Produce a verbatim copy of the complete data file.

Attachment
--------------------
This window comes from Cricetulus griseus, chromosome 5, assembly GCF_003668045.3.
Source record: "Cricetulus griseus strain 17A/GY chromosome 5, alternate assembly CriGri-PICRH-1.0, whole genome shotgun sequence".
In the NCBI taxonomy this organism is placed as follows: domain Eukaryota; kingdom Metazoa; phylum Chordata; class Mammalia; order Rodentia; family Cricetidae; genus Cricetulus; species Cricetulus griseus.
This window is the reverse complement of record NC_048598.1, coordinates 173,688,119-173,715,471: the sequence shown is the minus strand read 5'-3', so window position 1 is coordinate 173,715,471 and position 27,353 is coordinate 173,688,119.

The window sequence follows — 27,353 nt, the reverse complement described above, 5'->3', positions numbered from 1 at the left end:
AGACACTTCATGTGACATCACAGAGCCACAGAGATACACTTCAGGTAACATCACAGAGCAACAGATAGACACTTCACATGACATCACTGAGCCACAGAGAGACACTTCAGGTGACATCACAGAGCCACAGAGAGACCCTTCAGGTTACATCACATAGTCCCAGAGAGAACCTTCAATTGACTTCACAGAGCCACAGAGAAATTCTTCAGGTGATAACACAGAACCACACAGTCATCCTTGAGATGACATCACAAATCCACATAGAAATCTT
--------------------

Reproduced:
This window comes from Cricetulus griseus, chromosome 5, assembly GCF_003668045.3.
Source record: "Cricetulus griseus strain 17A/GY chromosome 5, alternate assembly CriGri-PICRH-1.0, whole genome shotgun sequence".
In the NCBI taxonomy this organism is placed as follows: domain Eukaryota; kingdom Metazoa; phylum Chordata; class Mammalia; order Rodentia; family Cricetidae; genus Cricetulus; species Cricetulus griseus.
This window is the reverse complement of record NC_048598.1, coordinates 173,688,119-173,715,471: the sequence shown is the minus strand read 5'-3', so window position 1 is coordinate 173,715,471 and position 27,353 is coordinate 173,688,119.

The window sequence follows — 27,353 nt, the reverse complement described above, 5'->3', positions numbered from 1 at the left end:
AGACACTTCATGTGACATCACAGAGCCACAGAGATACACTTCAGGTAACATCACAGAGCAACAGATAGACACTTCACATGACATCACTGAGCCACAGAGAGACACTTCAGGTGACATCACAGAGCCACAGAGAGACCCTTCAGGTTACATCACATAGTCCCAGAGAGAACCTTCAATTGACTTCACAGAGCCACAGAGAAATTCTTCAGGTGATAACACAGAACCACACAGTCATCCTTGAGATGACATCACAAATCCACATAGAAATCTT